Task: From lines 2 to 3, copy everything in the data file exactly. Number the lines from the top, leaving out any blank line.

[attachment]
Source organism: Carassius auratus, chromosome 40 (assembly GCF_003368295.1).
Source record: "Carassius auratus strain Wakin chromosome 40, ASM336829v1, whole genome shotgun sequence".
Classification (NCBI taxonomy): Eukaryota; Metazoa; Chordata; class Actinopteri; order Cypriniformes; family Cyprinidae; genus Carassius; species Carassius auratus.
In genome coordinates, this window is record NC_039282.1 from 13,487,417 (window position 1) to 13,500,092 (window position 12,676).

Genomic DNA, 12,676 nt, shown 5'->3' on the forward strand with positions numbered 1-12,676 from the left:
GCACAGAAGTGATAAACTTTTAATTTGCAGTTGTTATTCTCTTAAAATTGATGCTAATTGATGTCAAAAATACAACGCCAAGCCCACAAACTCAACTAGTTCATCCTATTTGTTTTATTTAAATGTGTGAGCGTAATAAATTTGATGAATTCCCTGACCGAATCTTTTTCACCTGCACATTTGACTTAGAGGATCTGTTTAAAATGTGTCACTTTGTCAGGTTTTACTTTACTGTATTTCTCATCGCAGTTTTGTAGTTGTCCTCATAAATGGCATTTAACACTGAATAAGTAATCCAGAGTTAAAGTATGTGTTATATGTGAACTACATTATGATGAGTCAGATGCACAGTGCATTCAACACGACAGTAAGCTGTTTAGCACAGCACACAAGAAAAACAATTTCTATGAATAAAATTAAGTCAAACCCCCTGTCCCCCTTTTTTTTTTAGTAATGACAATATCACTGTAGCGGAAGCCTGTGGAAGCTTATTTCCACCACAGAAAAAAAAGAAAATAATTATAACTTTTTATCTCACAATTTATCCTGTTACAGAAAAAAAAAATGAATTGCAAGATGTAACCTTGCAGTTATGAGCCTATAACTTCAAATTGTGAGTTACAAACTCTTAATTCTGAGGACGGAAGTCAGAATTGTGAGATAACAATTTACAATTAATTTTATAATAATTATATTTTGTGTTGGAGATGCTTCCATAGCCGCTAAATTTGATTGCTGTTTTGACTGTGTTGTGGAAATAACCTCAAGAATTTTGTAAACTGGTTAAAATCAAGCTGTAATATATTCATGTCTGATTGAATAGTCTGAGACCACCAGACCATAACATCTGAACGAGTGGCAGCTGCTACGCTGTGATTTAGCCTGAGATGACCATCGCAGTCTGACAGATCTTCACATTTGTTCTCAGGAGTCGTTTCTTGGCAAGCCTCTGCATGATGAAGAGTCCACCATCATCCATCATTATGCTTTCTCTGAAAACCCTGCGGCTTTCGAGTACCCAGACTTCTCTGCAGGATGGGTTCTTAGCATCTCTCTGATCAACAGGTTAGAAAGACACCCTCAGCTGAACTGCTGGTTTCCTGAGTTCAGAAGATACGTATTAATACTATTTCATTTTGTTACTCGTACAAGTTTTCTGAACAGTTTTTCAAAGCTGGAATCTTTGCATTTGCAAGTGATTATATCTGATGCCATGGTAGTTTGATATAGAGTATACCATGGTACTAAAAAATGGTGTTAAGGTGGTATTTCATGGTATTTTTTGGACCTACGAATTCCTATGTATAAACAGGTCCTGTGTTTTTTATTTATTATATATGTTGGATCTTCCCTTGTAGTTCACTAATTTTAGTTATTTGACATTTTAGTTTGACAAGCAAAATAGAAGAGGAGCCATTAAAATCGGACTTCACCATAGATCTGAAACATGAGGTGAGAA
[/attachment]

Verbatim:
Source record: "Carassius auratus strain Wakin chromosome 40, ASM336829v1, whole genome shotgun sequence".
Classification (NCBI taxonomy): Eukaryota; Metazoa; Chordata; class Actinopteri; order Cypriniformes; family Cyprinidae; genus Carassius; species Carassius auratus.